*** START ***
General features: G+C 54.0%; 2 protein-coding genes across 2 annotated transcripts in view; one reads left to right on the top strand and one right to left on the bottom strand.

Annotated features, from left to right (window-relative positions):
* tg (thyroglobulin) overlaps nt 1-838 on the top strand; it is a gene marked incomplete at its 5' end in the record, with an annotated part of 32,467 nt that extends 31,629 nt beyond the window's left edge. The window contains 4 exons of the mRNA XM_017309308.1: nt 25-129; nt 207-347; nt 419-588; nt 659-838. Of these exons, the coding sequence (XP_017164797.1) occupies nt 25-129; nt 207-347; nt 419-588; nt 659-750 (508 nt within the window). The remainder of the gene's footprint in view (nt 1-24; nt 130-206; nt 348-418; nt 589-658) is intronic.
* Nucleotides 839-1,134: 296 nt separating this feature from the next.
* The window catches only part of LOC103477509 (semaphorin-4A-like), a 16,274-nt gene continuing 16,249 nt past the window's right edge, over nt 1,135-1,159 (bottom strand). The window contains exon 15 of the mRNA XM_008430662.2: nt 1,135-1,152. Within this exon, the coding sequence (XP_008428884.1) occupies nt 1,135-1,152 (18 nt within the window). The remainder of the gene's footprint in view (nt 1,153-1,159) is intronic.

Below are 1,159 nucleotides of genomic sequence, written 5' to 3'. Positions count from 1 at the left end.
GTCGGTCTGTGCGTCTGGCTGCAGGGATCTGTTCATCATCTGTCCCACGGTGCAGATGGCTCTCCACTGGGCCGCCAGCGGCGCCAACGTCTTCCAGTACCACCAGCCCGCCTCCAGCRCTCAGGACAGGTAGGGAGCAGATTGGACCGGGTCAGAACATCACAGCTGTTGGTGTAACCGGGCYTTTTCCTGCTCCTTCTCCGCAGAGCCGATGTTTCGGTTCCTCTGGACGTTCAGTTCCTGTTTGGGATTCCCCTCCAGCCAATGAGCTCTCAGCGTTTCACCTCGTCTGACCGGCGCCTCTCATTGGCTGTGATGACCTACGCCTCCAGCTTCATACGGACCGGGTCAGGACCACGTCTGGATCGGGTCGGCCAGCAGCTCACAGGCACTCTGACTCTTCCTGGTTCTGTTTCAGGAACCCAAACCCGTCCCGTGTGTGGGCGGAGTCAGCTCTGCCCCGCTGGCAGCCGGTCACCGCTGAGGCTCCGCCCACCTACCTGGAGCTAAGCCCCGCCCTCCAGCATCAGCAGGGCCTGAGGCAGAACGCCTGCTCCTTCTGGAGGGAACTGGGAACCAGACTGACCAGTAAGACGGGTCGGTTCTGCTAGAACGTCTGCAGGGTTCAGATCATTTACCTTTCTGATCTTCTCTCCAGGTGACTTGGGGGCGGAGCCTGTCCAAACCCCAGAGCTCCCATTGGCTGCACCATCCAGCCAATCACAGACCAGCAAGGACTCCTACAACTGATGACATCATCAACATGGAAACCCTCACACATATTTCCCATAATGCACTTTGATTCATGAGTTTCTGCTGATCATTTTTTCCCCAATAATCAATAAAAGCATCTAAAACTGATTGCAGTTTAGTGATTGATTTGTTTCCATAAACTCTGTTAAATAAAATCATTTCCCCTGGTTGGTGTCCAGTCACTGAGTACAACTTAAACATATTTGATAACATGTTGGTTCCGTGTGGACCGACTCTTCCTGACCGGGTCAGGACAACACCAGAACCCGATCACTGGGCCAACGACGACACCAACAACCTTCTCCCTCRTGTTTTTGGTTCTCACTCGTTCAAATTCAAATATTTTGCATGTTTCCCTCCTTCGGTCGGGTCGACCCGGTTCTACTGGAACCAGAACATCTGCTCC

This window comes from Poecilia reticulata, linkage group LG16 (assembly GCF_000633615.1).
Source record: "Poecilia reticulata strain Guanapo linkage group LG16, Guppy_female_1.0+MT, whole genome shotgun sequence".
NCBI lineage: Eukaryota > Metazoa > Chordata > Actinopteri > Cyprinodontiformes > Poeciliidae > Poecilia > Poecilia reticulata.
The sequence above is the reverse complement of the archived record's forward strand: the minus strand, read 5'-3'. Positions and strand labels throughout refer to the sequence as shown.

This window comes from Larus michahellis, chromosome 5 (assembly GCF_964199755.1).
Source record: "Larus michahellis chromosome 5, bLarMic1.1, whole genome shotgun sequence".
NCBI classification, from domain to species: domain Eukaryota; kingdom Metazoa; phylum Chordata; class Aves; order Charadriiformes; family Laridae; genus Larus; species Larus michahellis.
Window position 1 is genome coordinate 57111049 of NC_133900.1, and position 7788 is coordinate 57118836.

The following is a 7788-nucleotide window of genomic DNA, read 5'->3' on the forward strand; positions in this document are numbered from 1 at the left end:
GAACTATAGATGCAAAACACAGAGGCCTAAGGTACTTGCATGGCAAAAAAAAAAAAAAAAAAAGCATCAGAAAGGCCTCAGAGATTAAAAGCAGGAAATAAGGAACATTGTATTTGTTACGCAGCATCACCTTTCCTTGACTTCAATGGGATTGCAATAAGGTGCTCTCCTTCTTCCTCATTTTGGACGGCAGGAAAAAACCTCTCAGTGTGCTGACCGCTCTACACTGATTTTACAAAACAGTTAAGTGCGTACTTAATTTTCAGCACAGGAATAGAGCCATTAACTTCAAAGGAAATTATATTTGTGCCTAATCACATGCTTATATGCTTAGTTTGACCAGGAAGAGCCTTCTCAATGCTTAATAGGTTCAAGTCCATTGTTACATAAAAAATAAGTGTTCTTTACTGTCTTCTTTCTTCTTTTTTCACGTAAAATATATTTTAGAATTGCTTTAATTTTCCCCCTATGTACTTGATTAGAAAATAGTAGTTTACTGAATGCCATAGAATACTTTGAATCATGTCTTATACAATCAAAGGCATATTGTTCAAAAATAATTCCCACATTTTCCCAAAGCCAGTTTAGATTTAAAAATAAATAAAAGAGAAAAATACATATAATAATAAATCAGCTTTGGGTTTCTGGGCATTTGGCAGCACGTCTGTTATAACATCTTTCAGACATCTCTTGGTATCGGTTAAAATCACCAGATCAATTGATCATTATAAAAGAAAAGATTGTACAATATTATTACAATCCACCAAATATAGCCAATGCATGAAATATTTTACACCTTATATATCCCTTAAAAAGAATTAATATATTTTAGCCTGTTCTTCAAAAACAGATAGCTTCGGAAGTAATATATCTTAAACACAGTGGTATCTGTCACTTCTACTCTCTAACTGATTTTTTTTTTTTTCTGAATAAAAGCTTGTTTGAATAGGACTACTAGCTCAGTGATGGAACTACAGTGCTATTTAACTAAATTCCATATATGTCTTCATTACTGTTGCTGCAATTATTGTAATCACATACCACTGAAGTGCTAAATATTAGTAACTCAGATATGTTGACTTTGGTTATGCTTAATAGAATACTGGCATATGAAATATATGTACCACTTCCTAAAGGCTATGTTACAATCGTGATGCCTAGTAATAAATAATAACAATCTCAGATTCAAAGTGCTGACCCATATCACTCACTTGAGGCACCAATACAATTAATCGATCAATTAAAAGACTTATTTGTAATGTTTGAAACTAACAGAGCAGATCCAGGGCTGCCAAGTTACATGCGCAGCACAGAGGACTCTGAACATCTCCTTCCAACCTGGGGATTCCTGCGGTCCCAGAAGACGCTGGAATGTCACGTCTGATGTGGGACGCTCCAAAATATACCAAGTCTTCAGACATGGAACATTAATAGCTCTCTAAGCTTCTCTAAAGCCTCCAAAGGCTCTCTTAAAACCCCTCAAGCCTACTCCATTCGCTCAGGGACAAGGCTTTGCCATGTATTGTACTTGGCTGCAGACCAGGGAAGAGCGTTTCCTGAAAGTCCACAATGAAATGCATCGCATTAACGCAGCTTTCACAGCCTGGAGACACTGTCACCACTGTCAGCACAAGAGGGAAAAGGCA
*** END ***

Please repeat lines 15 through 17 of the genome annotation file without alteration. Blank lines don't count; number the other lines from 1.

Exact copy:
Window position 1 is genome coordinate 57111049 of NC_133900.1, and position 7788 is coordinate 57118836.

The following is a 7788-nucleotide window of genomic DNA, read 5'->3' on the forward strand; positions in this document are numbered from 1 at the left end:
GAACTATAGATGCAAAACACAGAGGCCTAAGGTACTTGCATGGCAAAAAAAAAAAAAAAAAAAGCATCAGAAAGGCCTCAGAGATTAAAAGCAGGAAATAAGGAACATTGTATTTGTTACGCAGCATCACCTTTCCTTGACTTCAATGGGATTGCAATAAGGTGCTCTCCTTCTTCCTCATTTTGGACGGCAGGAAAAAACCTCTCAGTGTGCTGACCGCTCTACACTGATTTTACAAAACAGTTAAGTGCGTACTTAATTTTCAGCACAGGAATAGAGCCATTAACTTCAAAGGAAATTATATTTGTGCCTAATCACATGCTTATATGCTTAGTTTGACCAGGAAGAGCCTTCTCAATGCTTAATAGGTTCAAGTCCATTGTTACATAAAAAATAAGTGTTCTTTACTGTCTTCTTTCTTCTTTTTTCACGTAAAATATATTTTAGAATTGCTTTAATTTTCCCCCTATGTACTTGATTAGAAAATAGTAGTTTACTGAATGCCATAGAATACTTTGAATCATGTCTTATACAATCAAAGGCATATTGTTCAAAAATAATTCCCACATTTTCCCAAAGCCAGTTTAGATTTAAAAATAAATAAAAGAGAAAAATACATATAATAATAAATCAGCTTTGGGTTTCTGGGCATTTGGCAGCACGTCTGTTATAACATCTTTCAGACATCTCTTGGTATCGGTTAAAATCACCAGATCAATTGATCATTATAAAAGAAAAGATTGTACAATATTATTACAATCCACCAAATATAGCCAATGCATGAAATATTTTACACCTTATATATCCCTTAAAAAGAATTAATATATTTTAGCCTGTTCTTCAAAAACAGATAGCTTCGGAAGTAATATATCTTAAACACAGTGGTATCTGTCACTTCTACTCTCTAACTGATTTTTTTTTTTTTCTGAATAAAAGCTTGTTTGAATAGGACTACTAGCTCAGTGATGGAACTACAGTGCTATTTAACTAAATTCCATATATGTCTTCATTACTGTTGCTGCAATTATTGTAATCACATACCACTGAAGTGCTAAATATTAGTAACTCAGATATGTTGACTTTGGTTATGCTTAATAGAATACTGGCATATGAAATATATGTACCACTTCCTAAAGGCTATGTTACAATCGTGATGCCTAGTAATAAATAATAACAATCTCAGATTCAAAGTGCTGACCCATATCACTCACTTGAGGCACCAATACAATTAATCGATCAATTAAAAGACTTATTTGTAATGTTTGAAACTAACAGAGCAGATCCAGGGCTGCCAAGTTACATGCGCAGCACAGAGGACTCTGAACATCTCCTTCCAACCTGGGGATTCCTGCGGTCCCAGAAGACGCTGGAATGTCACGTCTGATGTGGGACGCTCCAAAATATACCAAGTCTTCAGACATGGAACATTAATAGCTCTCTAAGCTTCTCTAAAGCCTCCAAAGGCTCTCTTAAAACCCCTCAAGCCTACTCCATTCGCTCAGGGACAAGGCTTTGCCATGTATTGTACTTGGCTGCAGACCAGGGAAGAGCGTTTCCTGAAAGTCCACAATGAAATGCATCGCATTAACGCAGCTTTCACAGCCTGGAGACACTGTCACCACTGTCAGCACAAGAGGGAAAAGGCA